The promises my brother made to stay close with our family were soon broken.  Invitations to family gatherings were turned down.  Phone calls became occasional text messages.  Our parents left messages that weren’t responded to.  Their requests for his help around their house were answered with lame excuses.  The old feelings of uneasiness began to creep in.  None of us dared to admit that he might be slipping back into the nightmare we thought he’d been rescued from.

My husband Doug and I eventually moved out of the state.  Sadly, I didn’t even tell my brother that I was leaving.  I hoped that he would step up and be supportive to our parents, spend time with them in my absence.  That didn’t happen.  Instead, he distanced himself further away from family.  Again, just before Christmas 2014, (why always at Christmas?) I got the dreaded phone call from my parents.  They had heard from my sister in-law that he was drinking again.  This news broke my mother’s heart, and it made her cry.  A lot.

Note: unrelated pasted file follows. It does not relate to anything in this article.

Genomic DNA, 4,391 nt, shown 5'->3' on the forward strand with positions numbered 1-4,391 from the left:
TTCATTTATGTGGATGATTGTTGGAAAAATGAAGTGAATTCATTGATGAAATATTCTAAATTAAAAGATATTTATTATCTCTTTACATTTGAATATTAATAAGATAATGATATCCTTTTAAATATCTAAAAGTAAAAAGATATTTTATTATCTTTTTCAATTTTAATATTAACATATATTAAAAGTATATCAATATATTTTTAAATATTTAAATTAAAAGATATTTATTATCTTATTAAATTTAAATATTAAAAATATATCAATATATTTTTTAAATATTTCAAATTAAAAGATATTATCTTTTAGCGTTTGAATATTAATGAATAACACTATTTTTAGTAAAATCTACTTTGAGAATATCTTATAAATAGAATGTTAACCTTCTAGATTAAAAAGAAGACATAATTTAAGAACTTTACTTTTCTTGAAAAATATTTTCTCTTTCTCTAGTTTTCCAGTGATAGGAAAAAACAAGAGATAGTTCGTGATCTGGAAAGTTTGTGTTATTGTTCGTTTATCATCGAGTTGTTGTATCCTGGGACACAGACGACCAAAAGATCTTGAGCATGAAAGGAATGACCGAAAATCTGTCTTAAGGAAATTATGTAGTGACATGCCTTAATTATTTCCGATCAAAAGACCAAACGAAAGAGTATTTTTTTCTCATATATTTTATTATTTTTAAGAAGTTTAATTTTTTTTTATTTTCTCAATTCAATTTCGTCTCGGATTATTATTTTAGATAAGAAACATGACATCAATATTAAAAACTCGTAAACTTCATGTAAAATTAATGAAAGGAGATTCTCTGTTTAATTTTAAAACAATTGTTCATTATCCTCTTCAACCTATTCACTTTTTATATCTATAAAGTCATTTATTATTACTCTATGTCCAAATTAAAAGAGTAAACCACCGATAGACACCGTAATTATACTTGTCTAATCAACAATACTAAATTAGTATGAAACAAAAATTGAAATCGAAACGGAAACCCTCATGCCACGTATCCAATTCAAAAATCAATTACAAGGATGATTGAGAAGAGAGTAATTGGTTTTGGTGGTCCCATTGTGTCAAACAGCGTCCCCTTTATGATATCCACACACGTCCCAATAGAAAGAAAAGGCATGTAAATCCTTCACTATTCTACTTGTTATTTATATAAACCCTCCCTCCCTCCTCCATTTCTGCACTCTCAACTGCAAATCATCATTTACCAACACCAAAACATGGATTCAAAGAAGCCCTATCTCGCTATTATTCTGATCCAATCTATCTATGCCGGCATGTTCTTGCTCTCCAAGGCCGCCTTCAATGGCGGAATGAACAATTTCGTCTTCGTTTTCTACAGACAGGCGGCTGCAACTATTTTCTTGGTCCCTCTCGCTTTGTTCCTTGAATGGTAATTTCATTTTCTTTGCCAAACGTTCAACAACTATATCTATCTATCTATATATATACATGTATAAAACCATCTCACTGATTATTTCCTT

On a few occasions over the next two months, my brother made promises that he was seeking help from a new doctor, was on a new medication, and was going to try to find a good church.  He assured our dad that he was indeed saved and confident that he would spend eternity in Heaven.  We were all comforted by these promises.  We felt that we could breathe a bit.

Then, while having dinner on February 22, 2015, Doug received a phone call from my dad.  I knew immediately that something horrible had happened.  I was afraid it was my mother.  It wasn’t.  With tear-filled eyes Doug looked at me and said, “Your brother shot himself.”